He never played in it when the championship was staged in his native Inverness over the past three years but a shift along the A96 to Royal Aberdeen is the next best thing.
"Even though I grew up in Inverness, I still grew up as an Aberdeen fan," said the Scot, who is now based in Florida. "Aberdeen is like my second home in Scotland so I'm looking forward to the trip."
What awaits Knox is a formidable challenge. The 28-year-old has not played Royal Aberdeen since he competed there during his days in the amateur scene nearly a decade ago but the abundant rigours of the venerable Balgownie links left a lasting impression.
"I last played it in the Scottish Strokeplay Championship in 2005," he recalled. "I remember it was typical Scottish weather: cold, wet and windy. It was extremely difficult. One of the first few holes is a par three and I was hitting a driver."
In this meteorological minefield of a country, we can only wonder what Mother Nature has up her sleeve for Scottish Open week but, whatever the weather, Knox is relishing the prospect of a first professional appearance on home soil. Acclimatising to the links game is part of the allure.
"I don't think I have played on a links course since 2007," he added. "I grew up playing Nairn Dunbar but the game in the United States is a lot different to links golf and I have adapted. I hit the ball slightly higher than I used to but I still try to hit Scottish shots now and again to keep it interesting. I almost see the lower shot first and the higher shot second so I can't wait to give it a blast."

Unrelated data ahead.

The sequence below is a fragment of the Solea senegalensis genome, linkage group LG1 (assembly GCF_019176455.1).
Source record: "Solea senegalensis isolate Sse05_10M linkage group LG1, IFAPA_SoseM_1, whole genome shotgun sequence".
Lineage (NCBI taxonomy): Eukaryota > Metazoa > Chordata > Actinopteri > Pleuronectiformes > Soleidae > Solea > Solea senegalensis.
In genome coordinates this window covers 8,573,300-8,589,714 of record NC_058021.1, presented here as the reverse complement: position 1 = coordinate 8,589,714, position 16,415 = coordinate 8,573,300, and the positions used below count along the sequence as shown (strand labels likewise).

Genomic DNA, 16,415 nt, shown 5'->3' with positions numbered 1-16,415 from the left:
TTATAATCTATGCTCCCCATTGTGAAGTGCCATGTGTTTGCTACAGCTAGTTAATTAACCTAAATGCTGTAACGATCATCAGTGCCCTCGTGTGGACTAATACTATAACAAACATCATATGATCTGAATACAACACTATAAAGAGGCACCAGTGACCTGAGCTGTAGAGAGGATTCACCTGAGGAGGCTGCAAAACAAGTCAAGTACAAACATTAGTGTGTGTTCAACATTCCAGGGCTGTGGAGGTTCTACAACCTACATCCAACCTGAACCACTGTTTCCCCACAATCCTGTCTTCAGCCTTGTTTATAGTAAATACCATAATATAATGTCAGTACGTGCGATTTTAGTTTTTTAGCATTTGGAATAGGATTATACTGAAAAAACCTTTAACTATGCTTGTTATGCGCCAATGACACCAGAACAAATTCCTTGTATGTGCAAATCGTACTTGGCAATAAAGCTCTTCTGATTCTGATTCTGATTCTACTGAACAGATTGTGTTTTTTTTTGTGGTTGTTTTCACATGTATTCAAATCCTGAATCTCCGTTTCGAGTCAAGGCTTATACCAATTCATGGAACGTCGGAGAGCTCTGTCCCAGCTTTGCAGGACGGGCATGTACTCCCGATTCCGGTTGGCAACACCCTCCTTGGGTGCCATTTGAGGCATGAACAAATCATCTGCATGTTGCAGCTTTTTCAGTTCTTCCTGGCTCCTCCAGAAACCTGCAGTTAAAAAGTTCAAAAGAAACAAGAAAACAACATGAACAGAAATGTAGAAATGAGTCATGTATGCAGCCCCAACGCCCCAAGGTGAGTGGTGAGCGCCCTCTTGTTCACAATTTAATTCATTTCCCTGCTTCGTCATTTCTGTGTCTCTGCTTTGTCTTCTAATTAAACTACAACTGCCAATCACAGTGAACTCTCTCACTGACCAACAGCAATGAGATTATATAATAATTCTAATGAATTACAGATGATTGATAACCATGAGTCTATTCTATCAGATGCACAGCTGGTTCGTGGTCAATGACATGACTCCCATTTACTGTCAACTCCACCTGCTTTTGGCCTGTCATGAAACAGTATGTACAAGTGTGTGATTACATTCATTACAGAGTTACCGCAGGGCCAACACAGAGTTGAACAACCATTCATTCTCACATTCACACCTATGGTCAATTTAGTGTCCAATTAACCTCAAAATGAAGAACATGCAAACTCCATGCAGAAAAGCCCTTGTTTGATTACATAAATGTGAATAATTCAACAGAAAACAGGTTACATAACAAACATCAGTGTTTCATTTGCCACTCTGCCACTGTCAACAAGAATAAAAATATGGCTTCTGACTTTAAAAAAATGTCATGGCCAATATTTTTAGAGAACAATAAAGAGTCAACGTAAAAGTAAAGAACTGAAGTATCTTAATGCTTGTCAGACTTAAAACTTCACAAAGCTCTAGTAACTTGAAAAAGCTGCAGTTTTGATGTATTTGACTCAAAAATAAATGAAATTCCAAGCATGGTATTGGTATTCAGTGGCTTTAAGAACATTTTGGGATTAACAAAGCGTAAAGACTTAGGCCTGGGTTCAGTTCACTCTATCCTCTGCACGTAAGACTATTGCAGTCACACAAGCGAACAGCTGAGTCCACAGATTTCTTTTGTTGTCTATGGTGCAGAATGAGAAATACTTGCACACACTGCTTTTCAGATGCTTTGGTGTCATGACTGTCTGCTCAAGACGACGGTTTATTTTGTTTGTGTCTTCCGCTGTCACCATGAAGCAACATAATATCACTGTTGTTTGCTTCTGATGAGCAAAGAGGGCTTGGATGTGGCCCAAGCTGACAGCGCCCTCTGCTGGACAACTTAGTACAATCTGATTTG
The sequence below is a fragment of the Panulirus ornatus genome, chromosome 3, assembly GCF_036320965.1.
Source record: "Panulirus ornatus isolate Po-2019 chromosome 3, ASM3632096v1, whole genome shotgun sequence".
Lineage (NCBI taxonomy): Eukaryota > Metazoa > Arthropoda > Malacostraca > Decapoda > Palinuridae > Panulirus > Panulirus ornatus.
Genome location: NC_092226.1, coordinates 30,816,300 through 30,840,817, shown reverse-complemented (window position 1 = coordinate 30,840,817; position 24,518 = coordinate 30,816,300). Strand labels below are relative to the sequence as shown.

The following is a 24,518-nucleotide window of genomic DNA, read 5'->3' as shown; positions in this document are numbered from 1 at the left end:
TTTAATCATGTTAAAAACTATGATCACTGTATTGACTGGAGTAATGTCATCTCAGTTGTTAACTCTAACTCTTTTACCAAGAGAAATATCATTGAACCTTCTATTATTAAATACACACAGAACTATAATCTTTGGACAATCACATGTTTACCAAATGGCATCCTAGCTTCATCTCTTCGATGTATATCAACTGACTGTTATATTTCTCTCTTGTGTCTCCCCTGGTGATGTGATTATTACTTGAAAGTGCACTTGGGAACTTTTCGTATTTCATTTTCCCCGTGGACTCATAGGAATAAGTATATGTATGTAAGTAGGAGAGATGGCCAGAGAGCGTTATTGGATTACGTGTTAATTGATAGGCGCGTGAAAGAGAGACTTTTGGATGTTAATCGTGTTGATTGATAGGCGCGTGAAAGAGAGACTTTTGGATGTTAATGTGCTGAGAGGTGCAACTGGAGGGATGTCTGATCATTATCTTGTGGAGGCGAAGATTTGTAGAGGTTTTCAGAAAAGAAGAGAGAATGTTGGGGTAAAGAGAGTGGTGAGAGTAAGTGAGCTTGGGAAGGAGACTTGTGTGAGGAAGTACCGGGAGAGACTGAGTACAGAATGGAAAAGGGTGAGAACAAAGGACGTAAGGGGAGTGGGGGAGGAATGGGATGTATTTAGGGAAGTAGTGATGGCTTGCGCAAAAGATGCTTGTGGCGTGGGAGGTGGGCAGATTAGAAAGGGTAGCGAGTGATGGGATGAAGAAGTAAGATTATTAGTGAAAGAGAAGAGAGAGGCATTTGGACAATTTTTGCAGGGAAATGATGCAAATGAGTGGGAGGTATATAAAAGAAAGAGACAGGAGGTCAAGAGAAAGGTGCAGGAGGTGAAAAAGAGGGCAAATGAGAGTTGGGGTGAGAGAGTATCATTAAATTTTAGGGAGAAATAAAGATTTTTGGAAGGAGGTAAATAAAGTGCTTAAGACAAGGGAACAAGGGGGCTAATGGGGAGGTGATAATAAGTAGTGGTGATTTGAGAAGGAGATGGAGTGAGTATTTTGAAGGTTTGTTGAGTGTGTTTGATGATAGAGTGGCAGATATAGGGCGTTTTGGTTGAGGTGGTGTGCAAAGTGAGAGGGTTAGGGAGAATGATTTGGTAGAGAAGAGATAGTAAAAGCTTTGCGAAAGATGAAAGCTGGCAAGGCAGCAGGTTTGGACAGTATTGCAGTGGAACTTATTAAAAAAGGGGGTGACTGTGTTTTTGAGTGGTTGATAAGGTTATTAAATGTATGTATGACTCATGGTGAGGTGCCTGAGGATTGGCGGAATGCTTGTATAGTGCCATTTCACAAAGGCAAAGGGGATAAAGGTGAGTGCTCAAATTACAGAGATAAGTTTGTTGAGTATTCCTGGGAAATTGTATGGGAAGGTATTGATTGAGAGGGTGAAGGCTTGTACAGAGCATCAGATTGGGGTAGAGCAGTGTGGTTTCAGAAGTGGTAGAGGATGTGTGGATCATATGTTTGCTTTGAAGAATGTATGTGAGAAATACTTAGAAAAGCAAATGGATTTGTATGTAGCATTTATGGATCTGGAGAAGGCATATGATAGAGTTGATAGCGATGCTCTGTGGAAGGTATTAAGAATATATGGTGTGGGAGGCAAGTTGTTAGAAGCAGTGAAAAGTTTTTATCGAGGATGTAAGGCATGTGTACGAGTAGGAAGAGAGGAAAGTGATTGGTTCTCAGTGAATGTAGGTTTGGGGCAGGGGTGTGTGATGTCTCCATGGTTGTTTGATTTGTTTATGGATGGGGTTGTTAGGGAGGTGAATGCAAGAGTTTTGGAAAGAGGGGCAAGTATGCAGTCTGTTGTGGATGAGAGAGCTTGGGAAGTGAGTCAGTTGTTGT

The golfing weapons that Knox possesses in his armoury have certainly stood him in good stead. His quiet, yet highly impressive development on the other side of the Atlantic, from the US college circuit with Jacksonville University through the various levels of the professional game and on to the main PGA Tour, has been achieved largely under the radar but it remains a Scottish success story of sizeable significance.
He is currently the second highest Scot on the world rankings at No.99 and came close to knocking off a first PGA Tour victory earlier this season when he lost a three-man play-off, also featuring a certain Rory McIlroy, at the Honda Classic.
The fact that he has established a strong foothold on the toughest tour in the world speaks volumes for his drive and determination. "This year has been a breakthrough year for me," said the steady Knox, who has posted three top-10s in the current campaign and has missed only three cuts in 18 events.
"I'm seeing improvements in my game and I have become more and more comfortable playing on the PGA Tour against some of the best golfers over here.
"Obviously being runner-up at the Honda has been the highlight of my year. It was a great opportunity for me and it proves to me that I can win a PGA Tour event. I was never a great stand-out amateur player in Scotland and when I came over to the States to go to college I wasn't one of the top players but, since turning pro, I feel I have been able to progress as the levels have increased and I'm very proud of that.
"This has been a great year for me but I was hoping and expecting this would happen as I have put in a lot of effort. I hope my game progresses to a level where I could play both US and European tours as the bigger British names like Luke Donald and Ian Poulter do. I definitely plan on coming over and playing more in Europe if you guys will have me."
First things first, though. The Scottish Open is looming on the horizon and Knox is hoping for a happy homecoming. The anticipation is already building.
"I have never played in Scotland as a professional and the last time I was over there I was pretty much hopeless at golf so it is going to be nerve-wracking for me," he admitted. "My sister is a DJ on Clyde radio and I'm sure her job must be nerve-wracking too. At least nobody can see her, though . . . "